And, of course, we also collected the overall headline score.

headline-analyzer-headline-score.png(Image via CoSchedule)

In addition to that, we pulled some relevant data about the posts themselves and the writers who submitted them. We added data about things like:

  • Whether the post was purchased or declined by a customer
  • How the post was rated by the customer (1-5 stars)
  • How long a customer waited to purchase or decline the post
  • The length of the post (words)
  • The level of the writer within our system

Once we had all of this data on a few hundred posts (and their headlines), we were ready to do a deep dive into the world of data analysis.

The Results:

Warning: In order to really understand these results, I highly recommend a quick read of our blog post about how to use CoSchedule’s Headline Analyzer.

The Analyzer has some quirks. For example, it isn’t great at detecting total nonsense (which can get great scores) and it doesn’t “know” a lot of specialized vocabulary (which can cause low scores where they aren’t merited). However, overall we find that these scores are a good indicator of the sharability and clickability of a headline, especially when paired with the other data points.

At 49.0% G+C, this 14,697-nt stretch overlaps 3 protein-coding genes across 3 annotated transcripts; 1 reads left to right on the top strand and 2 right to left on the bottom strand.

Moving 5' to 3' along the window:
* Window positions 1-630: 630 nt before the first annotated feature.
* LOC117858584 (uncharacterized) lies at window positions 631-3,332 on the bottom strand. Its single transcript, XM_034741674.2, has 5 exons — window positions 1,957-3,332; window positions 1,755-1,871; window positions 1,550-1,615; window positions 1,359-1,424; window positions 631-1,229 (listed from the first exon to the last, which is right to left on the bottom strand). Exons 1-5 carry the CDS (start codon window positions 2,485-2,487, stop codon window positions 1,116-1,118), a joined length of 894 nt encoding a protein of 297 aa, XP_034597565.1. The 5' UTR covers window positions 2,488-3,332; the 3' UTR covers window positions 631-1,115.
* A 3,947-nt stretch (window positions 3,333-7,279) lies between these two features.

The average headline in our study, interestingly enough, fell right within CoSchedule’s norms for what makes a great headline. 

CoSchedule’s ideal headline:

  • A score of 55+
  • 5-9 words (6 is optimal)
  • 30-65 characters (55 is optimal)

The average Verblio (formerly BlogMutt) headline in our sample looked like this:

  • Total score of 57.44
  • 8.9 words long
  • 54.92 characters overall

Pretty close, right? Our headlines were a little above the ideal length in word count, according to their guidelines, but exactly on-point in terms of characters.

CoSchedule_Blog_Post_Chart_Scores-1.png

Findings that matched expectations based on CoSchedule’s scoring algorithm:

  • Score:
    • Posts with headlines receiving scores between 60-70 were more likely to be purchased than posts with headlines that scored lower than 60.